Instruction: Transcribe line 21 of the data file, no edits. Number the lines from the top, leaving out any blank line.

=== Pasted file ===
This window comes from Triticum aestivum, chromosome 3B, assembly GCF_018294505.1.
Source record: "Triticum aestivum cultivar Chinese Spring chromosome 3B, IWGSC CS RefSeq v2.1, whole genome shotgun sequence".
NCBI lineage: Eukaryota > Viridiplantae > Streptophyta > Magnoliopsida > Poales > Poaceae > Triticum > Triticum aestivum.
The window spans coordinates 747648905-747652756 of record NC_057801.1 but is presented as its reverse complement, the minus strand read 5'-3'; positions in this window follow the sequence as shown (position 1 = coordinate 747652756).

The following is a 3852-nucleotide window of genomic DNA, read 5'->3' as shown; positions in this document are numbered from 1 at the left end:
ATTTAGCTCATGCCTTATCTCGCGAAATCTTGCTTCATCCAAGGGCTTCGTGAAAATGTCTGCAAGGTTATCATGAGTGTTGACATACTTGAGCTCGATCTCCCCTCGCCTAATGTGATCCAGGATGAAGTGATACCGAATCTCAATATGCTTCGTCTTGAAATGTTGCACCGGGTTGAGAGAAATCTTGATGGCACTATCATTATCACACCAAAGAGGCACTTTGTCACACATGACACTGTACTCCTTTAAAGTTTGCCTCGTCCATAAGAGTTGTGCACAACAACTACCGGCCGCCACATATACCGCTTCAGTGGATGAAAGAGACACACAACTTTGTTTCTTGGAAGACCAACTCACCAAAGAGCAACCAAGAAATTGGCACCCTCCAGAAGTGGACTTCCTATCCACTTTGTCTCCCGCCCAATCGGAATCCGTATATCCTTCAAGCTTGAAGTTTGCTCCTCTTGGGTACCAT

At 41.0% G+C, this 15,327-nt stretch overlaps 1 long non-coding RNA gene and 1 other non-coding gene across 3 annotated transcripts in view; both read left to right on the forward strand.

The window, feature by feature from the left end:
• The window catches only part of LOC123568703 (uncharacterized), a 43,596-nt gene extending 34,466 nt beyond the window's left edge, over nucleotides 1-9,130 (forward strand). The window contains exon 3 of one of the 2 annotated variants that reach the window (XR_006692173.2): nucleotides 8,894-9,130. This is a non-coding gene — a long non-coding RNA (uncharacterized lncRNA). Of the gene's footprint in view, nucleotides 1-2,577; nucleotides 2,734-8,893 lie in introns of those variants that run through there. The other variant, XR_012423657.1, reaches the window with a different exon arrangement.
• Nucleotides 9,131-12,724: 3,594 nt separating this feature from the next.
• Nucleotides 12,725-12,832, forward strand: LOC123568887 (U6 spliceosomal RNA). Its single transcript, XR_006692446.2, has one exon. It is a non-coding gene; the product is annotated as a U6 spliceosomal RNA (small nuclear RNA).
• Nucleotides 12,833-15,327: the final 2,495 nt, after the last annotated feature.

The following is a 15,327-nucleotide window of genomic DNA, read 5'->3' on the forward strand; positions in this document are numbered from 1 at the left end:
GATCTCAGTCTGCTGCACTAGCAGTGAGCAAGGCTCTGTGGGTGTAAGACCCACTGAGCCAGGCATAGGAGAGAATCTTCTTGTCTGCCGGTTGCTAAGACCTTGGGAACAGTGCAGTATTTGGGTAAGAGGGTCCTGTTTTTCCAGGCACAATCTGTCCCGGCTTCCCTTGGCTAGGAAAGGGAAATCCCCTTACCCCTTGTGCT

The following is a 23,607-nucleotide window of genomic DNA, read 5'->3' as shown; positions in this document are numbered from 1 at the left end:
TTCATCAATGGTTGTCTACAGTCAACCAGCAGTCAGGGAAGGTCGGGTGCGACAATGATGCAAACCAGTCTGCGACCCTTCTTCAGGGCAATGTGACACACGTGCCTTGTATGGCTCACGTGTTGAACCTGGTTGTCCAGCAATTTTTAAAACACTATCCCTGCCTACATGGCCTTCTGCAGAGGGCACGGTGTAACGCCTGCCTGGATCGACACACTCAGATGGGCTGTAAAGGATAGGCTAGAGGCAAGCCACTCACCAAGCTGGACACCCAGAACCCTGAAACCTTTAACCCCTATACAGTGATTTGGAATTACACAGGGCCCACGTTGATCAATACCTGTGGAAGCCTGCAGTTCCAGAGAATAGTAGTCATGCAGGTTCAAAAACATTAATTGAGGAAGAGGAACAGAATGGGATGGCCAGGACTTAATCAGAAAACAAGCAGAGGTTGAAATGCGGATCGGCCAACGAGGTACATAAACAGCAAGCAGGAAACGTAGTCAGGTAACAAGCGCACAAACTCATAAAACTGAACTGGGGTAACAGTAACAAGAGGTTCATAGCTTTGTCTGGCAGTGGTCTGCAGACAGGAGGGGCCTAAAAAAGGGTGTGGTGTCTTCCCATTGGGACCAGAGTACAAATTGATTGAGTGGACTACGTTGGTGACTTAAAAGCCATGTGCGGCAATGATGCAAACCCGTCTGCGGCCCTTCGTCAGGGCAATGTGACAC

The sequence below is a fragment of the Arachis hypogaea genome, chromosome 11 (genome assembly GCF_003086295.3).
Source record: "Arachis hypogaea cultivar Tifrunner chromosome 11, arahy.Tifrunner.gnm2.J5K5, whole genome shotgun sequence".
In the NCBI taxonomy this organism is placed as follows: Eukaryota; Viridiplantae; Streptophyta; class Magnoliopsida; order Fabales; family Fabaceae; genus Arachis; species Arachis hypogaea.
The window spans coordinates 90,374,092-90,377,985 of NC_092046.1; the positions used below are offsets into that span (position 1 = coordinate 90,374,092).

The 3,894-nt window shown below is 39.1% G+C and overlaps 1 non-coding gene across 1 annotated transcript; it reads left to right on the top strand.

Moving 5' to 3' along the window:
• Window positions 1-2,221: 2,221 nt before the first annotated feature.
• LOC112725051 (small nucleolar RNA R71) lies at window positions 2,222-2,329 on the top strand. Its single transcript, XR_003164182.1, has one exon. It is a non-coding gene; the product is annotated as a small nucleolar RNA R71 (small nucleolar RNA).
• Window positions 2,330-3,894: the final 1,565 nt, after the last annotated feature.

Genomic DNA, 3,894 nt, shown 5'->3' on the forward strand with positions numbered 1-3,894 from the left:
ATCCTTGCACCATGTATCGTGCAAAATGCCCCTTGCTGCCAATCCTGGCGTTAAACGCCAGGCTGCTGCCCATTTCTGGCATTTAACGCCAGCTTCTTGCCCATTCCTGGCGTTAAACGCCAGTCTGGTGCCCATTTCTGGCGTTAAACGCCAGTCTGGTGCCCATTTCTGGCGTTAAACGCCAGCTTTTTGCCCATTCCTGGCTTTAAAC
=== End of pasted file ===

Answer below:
The 3,894-nt window shown below is 39.1% G+C and overlaps 1 non-coding gene across 1 annotated transcript; it reads left to right on the top strand.